Neurochemical correlates of cortical plasticity after unilateral elevated intraocular pressure in a primate model of glaucoma.

Kaufman Lab // Publications // Jun 01 2003

PubMed ID: 12766059

Author(s): Lam DY, Kaufman PL, Gabelt BT, To EC, Matsubara JA. Neurochemical correlates of cortical plasticity after unilateral elevated intraocular pressure in a primate model of glaucoma. Invest Ophthalmol Vis Sci. 2003 Jun;44(6):2573-81. PMID 12766059

Journal: Investigative Ophthalmology & Visual Science, Volume 44, Issue 6, Jun 2003

PURPOSE To examine the time course of changes in the expression patterns of several synaptic plasticity markers in the primary visual cortex after unilateral elevated intraocular pressure (IOP) in a primate model of glaucoma.

METHODS A monkey model of experimental glaucoma was combined with immunohistochemical and histochemical methods to assess changes in expression patterns and metabolic activity of cortical neurons in V1.

RESULTS Experimental unilateral glaucoma altered the spatial and temporal distribution of several neurochemicals associated with cortical plasticity in V1 of the primate. Within-animal comparisons of immunohistochemical studies revealed that GABAa receptor protein and GAP-43 were significantly lower in glaucomatous versus normal eye bands after 2, 4, and 7 months of elevated IOP. SYN immunoreactivity was also lower in the glaucomatous versus the normal eye bands but only at 4 months of elevated IOP. CAMKIIalpha immunoreactivity levels were higher in the glaucomatous versus the normal eye bands. Between-animal comparisons revealed that the levels of GAP-43 and SYN were upregulated, whereas levels of GABAa receptor protein were downregulated, in glaucomatous eyes when compared with levels in the visual cortex of normal animals.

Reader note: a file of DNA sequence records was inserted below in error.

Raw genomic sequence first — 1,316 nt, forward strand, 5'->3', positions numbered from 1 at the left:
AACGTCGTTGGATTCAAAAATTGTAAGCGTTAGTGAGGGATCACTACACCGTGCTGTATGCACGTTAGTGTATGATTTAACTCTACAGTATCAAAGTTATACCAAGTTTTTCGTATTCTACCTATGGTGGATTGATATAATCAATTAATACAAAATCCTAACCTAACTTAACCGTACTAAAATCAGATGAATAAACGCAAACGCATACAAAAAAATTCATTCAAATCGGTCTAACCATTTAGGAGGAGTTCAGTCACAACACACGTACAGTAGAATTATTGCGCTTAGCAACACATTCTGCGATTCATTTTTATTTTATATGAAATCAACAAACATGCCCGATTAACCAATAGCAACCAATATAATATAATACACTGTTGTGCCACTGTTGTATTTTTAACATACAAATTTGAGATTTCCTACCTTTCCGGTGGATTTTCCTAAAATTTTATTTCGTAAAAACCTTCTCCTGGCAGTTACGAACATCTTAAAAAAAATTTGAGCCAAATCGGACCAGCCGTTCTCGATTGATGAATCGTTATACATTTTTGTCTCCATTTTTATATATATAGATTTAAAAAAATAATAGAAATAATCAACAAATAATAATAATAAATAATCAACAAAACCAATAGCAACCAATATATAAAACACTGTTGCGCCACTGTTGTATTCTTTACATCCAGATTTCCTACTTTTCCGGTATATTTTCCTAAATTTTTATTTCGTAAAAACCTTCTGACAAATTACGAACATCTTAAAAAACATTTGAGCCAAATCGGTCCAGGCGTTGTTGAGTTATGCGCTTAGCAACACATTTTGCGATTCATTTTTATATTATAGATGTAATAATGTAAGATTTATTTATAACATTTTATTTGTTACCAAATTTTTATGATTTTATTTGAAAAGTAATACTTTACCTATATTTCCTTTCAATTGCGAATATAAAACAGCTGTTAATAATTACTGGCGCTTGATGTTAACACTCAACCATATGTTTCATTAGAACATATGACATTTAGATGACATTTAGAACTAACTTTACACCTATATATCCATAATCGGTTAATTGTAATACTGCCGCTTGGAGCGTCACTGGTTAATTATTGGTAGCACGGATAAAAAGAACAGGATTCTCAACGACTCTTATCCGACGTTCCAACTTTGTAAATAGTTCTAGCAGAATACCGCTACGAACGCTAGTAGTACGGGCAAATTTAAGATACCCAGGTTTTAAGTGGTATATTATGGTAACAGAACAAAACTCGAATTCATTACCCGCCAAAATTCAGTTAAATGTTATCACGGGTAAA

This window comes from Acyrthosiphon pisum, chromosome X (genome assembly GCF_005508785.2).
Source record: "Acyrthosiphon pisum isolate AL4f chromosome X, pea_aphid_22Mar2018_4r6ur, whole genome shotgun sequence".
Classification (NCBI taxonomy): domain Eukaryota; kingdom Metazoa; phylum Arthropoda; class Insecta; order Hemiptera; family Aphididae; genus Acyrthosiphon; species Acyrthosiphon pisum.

CONCLUSIONS Unilateral elevation of IOP affects both the metabolic activity of cortical neurons and the expressed levels of GAP-43, SYN, GABAa receptor protein, and CAMKIIalpha, as measured immunohistochemically in the primary visual cortex of adult monkeys. Because these neurochemicals are thought to be necessary for synaptic plasticity, their redistribution may support functional recovery of cortical neurons after damage to retinal ganglion cells induced by elevated IOP.